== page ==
Remember also that SeaTac’s measure won’t cover all jobs. Many are inside the airport, protected from competition, which won’t be true of jobs in Seattle. A Seattle proposal that would cover a broader group of workers could have wider negative consequences.
In other words, we should wait years to push a $15 minimum wage in Seattle (because that's how long it would take to adequately study its impact in SeaTac), even though there's not much to learn from the experience in SeaTac because, unlike in Seattle, SeaTac Prop 1 mostly raises wages for airport workers at captive businesses with captive customers. So really, all the editors are arguing for (again!) is to delay the $15 minimum wage fight until its momentum ebbs. Because they think their readers are stoopid.
I repeat—$15 minimum wage opponents and their surrogates at the Seattle Times have already lost the debate. Mayor-elect Ed Murray promised to make a $15 minimum wage a priority, and a majority of city council members are publicly on board in the wake of Kshama Sawant's $15-proxy election. If we don't get an ordinance passed and signed by July, an initiative is going to the ballot in November.
So my sincere advice to Seattle's business community is that they come to the table in an honest effort to shape the ordinance instead of wasting their time on this futile effort to kill it.
I. Can't. Wait.
I am most looking forward to when the mustachioed Watson sees Sherlock for the first time after his long absence... I think there's a good chance Watson will punch him.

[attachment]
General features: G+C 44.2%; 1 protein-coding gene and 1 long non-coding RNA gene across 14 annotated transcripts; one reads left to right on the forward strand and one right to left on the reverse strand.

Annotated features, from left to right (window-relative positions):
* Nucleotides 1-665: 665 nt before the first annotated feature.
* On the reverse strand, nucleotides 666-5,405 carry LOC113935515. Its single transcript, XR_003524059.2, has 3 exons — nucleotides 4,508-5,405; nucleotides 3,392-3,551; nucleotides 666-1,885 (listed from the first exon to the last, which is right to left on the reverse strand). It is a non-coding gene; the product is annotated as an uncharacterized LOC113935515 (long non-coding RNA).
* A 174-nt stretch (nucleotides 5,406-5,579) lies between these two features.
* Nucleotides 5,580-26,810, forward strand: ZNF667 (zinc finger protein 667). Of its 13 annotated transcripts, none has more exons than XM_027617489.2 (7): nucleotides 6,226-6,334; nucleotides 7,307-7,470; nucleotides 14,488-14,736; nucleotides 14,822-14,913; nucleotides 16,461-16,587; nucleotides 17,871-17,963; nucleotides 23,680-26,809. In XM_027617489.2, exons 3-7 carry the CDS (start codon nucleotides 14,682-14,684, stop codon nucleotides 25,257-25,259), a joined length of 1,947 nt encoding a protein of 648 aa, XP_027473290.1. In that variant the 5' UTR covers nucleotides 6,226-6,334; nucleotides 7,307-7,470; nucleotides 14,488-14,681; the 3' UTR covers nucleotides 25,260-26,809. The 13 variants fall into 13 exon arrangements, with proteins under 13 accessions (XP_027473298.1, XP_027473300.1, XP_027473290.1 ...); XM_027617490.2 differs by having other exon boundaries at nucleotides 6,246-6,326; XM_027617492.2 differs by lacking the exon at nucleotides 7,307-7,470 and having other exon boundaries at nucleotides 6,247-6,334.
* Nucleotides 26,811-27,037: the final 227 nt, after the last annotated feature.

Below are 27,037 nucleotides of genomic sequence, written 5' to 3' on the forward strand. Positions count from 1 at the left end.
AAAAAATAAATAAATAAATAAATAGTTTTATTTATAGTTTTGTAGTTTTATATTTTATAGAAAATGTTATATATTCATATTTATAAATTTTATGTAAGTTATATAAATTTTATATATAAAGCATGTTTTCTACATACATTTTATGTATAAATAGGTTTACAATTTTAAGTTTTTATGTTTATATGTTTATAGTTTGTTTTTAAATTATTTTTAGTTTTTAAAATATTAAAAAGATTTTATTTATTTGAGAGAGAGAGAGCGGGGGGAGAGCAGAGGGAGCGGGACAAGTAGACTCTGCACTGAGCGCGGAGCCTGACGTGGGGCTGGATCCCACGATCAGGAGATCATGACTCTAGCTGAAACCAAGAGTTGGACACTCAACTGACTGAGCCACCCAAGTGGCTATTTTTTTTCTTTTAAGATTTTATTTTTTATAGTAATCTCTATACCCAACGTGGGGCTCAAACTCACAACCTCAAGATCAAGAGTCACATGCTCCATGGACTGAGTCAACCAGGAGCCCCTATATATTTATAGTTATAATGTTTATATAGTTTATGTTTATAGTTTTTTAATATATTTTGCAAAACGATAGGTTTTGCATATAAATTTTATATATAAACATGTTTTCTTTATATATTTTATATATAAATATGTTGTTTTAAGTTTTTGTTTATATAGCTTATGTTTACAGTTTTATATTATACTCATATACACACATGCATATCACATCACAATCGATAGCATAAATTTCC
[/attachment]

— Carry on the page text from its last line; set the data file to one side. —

Twitter was atwitter yesterday, about a big story expected in today's The New York Times. It has five parts; I've only read one so far, and it's well worth your time.
It's a story about Dasani. She's a talented 11-year-old whose parents can't afford rent in New York, the most economically unequal city in the country with the second-highest child poverty rate in the developed world (only Romania neglects more kids than we do).
Dasani and her family dream of moving up in the world into the projects. In part one of reporter Andrea Elliott's story, Dasani starts school at LaGuardia Arts. Almost all the students there are on free or reduced lunch, but they mostly live in the projects. It isn't long before Dasani is exposed to her fellow students as stuck living in a shelter. Six of the middle school's 157 students live in shelters.
At the bottom of part one, you can watch short videos of Dasani dancing and being interviewed by her mother. You can also read the source notes behind Elliott's story, which have been separated in order to keep the main narrative moving—it's not gummed up by "according to"s and statistics, but the notes reveal tremendous amounts of research behind Elliott's descriptions of the conditions and the stories she shares.